As the expansion into enterprise mobility becomes an important stepping stone for many businesses, research from open source software provider Red Hat finds that organisations are still having large concerns when it comes to security and back-end integration. Of those polled, 73% of respondents believe mobile to play a key role in business. However, 43% find back-end integration to be a major hurdle.
Most businesses find back-end integration and security to be major challenges in mobile apps
With over half of companies using external sources such as libraries and marketplaces, to develop their applications as well as custom back-end integration, it demonstrates a high dependency on the complex DIY approach. Only 30% of respondents are using platforms or Mobile Backend-as-a-Service (MBaaS) solutions. In addition, only 20% are using API management, whilst another 20% use middleware or APIs from back-end software vendors.
Cathal McGloin, Vice President Mobile Platforms, Red Hat, confirms:
“As organizations shift to become more mobile-centric, back-end integration is where many are hitting a wall—the back-end presents myriad challenges, while other challenges such as security continue to be a concern. In order to solve these mobile issues, organizations should look to maximize efficiency by leveraging mobile platforms to accelerate development while reducing complexity.”
Another major concern for enterprise mobility is a security, according to 45% respondents. In its 2015 Enterprise Mobility Report, Apperian confirms that security is a top concern with 67% of those surveyed identifying security as a lead concern for business apps. UK mobile consultancy Mubaloo has addressed those concerns and launched a Security for Mobile Apps white paper, outlining the steps enterprises need to take to ensure their corporate apps are secure. The report states:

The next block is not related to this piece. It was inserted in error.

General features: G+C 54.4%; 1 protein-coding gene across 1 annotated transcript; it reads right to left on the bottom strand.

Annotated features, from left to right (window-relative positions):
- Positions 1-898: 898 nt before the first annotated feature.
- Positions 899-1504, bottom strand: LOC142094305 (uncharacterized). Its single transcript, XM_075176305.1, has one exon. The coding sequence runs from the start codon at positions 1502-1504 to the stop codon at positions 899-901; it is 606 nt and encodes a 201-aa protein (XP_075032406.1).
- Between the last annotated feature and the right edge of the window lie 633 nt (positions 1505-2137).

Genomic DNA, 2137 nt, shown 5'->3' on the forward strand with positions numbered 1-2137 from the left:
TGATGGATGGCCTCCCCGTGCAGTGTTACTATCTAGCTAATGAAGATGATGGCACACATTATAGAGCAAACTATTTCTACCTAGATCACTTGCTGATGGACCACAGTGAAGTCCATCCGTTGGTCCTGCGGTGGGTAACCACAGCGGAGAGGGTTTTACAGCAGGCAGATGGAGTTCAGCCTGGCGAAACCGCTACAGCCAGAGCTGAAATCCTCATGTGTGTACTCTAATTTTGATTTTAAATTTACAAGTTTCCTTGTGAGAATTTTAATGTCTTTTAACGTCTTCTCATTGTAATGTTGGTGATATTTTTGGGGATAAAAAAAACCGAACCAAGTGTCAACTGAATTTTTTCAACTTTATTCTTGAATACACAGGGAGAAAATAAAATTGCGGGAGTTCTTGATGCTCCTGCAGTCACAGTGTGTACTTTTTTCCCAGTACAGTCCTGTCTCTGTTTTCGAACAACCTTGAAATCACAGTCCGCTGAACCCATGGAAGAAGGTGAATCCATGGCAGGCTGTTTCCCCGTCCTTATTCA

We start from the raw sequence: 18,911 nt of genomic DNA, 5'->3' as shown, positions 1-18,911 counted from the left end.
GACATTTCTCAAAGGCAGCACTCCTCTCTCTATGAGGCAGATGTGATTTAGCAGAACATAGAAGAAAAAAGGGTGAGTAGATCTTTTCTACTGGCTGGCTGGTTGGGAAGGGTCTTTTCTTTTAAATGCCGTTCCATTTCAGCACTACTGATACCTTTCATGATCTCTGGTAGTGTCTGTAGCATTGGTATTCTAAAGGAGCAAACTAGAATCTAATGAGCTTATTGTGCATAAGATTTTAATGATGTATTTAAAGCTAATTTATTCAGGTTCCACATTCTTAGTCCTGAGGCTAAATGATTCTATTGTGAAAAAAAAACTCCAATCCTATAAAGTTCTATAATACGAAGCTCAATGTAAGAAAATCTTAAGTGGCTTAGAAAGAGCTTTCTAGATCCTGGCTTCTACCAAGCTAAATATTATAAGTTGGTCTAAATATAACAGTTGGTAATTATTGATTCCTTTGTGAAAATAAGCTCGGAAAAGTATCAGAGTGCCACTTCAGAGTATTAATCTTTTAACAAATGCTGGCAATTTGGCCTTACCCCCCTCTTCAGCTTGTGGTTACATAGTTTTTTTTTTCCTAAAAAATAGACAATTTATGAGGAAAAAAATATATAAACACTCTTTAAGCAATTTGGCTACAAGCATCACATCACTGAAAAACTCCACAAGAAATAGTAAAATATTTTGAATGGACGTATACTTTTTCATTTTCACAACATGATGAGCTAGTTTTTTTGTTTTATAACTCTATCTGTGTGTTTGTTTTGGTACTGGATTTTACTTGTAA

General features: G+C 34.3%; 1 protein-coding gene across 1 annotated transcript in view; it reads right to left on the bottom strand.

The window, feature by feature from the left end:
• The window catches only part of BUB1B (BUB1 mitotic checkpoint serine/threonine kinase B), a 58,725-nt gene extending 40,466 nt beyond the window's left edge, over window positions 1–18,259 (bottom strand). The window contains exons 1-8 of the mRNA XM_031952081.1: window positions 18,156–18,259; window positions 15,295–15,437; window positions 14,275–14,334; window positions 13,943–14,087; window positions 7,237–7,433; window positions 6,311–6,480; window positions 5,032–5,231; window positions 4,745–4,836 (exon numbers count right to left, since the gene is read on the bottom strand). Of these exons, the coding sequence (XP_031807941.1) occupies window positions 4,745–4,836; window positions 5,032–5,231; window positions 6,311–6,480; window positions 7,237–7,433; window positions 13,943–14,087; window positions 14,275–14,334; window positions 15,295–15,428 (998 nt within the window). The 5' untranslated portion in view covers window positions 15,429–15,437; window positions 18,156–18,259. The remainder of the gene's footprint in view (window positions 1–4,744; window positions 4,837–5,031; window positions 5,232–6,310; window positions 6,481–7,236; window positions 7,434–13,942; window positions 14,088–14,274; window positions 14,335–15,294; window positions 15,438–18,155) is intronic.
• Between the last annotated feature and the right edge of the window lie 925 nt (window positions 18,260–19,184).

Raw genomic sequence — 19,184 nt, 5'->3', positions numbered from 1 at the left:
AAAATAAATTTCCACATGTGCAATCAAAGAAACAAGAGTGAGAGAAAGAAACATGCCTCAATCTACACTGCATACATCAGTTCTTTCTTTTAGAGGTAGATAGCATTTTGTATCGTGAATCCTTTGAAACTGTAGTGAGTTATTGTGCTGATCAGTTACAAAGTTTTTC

“Ultimately, it’s all about balance. You need to find the right balance between what works for you from a data security perspective and what your users will accept from an access perspective, so make sure the right people are involved in the project. Do not leave IT or security out in the cold in favour of UX and do not let security run riot over the UX.”
“Without strategic change, many organizations are losing the competitive advantage mobility can provide, encouraging business units to turn to potentially risky shadow practices for their mobile needs. Winning IT strategies must be razor-focused on the needs of the business and end-users, embracing agile methodologies for application development, and adopting the technologies, toolkits, and platforms that support this. Mobile-first organizations that have made the shift will be better positioned for the Internet of Things.”